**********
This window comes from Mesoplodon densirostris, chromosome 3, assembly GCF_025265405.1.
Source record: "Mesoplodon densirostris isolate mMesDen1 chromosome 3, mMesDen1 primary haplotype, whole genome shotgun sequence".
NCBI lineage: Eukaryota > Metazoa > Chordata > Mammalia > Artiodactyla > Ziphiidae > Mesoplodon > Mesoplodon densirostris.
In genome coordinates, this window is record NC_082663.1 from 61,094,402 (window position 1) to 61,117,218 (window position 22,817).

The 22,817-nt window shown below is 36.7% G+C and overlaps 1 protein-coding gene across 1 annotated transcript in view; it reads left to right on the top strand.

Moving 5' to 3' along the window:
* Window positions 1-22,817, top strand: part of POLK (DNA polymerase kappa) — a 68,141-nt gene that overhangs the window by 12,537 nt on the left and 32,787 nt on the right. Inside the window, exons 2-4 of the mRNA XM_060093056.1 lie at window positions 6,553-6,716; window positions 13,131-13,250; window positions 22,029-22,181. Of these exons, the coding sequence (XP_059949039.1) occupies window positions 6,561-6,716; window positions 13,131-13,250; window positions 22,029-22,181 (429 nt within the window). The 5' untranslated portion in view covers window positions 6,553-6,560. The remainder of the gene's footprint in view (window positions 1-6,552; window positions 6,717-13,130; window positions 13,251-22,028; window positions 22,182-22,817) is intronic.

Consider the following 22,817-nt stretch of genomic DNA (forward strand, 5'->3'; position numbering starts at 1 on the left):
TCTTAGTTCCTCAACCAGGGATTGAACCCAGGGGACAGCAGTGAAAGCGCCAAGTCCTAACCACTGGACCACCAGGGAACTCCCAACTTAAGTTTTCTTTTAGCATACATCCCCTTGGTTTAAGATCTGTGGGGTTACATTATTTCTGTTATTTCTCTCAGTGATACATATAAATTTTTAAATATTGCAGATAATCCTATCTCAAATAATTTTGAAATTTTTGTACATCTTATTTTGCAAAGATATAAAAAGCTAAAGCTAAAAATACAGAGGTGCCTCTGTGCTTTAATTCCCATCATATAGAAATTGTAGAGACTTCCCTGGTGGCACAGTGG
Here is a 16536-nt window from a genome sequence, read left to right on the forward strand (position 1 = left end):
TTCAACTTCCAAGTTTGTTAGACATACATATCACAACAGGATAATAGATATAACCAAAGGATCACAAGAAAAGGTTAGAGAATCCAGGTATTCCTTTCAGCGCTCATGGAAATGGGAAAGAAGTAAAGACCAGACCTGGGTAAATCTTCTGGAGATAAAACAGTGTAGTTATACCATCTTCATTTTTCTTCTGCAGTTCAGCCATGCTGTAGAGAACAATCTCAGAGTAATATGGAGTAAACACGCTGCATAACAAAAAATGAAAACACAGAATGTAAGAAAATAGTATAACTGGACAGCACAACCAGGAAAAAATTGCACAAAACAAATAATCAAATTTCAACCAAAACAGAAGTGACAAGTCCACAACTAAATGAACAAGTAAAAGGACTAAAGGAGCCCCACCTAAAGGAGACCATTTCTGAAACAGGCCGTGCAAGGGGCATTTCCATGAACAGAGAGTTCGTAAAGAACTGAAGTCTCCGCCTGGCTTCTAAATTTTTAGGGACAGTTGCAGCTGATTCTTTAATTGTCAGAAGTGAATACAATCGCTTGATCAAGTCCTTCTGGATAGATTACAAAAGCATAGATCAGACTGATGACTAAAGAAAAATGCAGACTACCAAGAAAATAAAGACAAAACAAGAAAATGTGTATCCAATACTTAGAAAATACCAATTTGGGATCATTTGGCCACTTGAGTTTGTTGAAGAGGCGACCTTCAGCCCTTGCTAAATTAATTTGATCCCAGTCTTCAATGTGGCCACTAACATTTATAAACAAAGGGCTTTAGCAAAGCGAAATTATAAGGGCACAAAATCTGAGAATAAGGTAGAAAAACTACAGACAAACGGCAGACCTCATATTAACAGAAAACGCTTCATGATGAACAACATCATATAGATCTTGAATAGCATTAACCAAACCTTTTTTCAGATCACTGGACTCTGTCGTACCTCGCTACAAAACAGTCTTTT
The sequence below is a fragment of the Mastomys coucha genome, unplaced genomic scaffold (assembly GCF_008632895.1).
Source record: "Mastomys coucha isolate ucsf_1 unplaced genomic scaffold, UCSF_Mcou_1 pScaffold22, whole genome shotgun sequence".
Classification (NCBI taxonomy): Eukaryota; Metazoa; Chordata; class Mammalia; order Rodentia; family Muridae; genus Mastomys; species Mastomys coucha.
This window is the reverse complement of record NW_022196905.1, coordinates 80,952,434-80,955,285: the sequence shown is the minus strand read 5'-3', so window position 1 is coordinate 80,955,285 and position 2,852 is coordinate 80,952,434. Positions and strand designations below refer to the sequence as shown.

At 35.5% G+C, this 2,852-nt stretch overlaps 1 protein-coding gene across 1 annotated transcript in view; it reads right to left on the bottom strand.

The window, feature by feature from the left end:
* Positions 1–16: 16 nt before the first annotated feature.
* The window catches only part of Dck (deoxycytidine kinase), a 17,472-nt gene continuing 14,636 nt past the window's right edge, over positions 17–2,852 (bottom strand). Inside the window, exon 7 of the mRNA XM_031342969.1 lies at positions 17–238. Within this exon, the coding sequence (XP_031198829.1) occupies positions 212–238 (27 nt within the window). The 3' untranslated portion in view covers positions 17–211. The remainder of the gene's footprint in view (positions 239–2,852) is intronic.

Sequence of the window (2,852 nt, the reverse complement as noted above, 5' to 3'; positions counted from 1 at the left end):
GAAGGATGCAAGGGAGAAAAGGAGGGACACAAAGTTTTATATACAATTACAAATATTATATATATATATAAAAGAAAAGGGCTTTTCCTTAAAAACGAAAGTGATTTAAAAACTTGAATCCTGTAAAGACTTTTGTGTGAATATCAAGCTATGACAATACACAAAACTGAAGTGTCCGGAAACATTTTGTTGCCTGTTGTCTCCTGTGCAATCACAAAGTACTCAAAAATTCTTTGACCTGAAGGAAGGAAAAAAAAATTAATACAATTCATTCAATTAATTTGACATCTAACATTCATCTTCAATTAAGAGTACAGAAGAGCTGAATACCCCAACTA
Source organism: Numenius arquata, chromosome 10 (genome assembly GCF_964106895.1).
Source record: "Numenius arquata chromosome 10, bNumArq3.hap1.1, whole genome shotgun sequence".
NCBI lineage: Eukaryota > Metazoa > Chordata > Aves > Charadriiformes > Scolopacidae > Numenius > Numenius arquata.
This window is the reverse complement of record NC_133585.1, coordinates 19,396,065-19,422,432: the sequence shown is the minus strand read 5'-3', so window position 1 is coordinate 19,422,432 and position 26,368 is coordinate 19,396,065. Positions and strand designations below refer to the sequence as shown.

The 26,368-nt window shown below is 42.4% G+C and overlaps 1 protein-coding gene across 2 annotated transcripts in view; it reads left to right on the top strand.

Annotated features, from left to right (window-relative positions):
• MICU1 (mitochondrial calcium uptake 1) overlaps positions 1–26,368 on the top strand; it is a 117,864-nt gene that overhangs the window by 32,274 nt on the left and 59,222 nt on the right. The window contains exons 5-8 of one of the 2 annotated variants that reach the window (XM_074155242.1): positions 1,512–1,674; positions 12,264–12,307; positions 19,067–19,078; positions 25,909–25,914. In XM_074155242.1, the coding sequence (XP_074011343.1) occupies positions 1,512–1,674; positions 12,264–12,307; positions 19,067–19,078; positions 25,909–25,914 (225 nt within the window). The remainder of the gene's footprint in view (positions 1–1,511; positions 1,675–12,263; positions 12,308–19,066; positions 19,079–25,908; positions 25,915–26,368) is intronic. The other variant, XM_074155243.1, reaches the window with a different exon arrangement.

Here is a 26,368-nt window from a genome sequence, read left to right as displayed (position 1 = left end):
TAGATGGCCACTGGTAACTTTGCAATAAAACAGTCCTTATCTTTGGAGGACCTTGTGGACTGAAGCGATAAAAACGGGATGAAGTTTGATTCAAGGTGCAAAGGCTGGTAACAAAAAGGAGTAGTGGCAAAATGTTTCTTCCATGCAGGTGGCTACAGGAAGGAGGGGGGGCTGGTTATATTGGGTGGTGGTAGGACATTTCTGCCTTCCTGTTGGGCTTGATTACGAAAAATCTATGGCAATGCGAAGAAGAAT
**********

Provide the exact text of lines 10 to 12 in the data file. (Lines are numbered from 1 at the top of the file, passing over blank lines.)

Here is a 16536-nt window from a genome sequence, read left to right on the forward strand (position 1 = left end):
TTCAACTTCCAAGTTTGTTAGACATACATATCACAACAGGATAATAGATATAACCAAAGGATCACAAGAAAAGGTTAGAGAATCCAGGTATTCCTTTCAGCGCTCATGGAAATGGGAAAGAAGTAAAGACCAGACCTGGGTAAATCTTCTGGAGATAAAACAGTGTAGTTATACCATCTTCATTTTTCTTCTGCAGTTCAGCCATGCTGTAGAGAACAATCTCAGAGTAATATGGAGTAAACACGCTGCATAACAAAAAATGAAAACACAGAATGTAAGAAAATAGTATAACTGGACAGCACAACCAGGAAAAAATTGCACAAAACAAATAATCAAATTTCAACCAAAACAGAAGTGACAAGTCCACAACTAAATGAACAAGTAAAAGGACTAAAGGAGCCCCACCTAAAGGAGACCATTTCTGAAACAGGCCGTGCAAGGGGCATTTCCATGAACAGAGAGTTCGTAAAGAACTGAAGTCTCCGCCTGGCTTCTAAATTTTTAGGGACAGTTGCAGCTGATTCTTTAATTGTCAGAAGTGAATACAATCGCTTGATCAAGTCCTTCTGGATAGATTACAAAAGCATAGATCAGACTGATGACTAAAGAAAAATGCAGACTACCAAGAAAATAAAGACAAAACAAGAAAATGTGTATCCAATACTTAGAAAATACCAATTTGGGATCATTTGGCCACTTGAGTTTGTTGAAGAGGCGACCTTCAGCCCTTGCTAAATTAATTTGATCCCAGTCTTCAATGTGGCCACTAACATTTATAAACAAAGGGCTTTAGCAAAGCGAAATTATAAGGGCACAAAATCTGAGAATAAGGTAGAAAAACTACAGACAAACGGCAGACCTCATATTAACAGAAAACGCTTCATGATGAACAACATCATATAGATCTTGAATAGCATTAACCAAACCTTTTTTCAGATCACTGGACTCTGTCGTACCTCGCTACAAAACAGTCTTTT
The sequence below is a fragment of the Mastomys coucha genome, unplaced genomic scaffold (assembly GCF_008632895.1).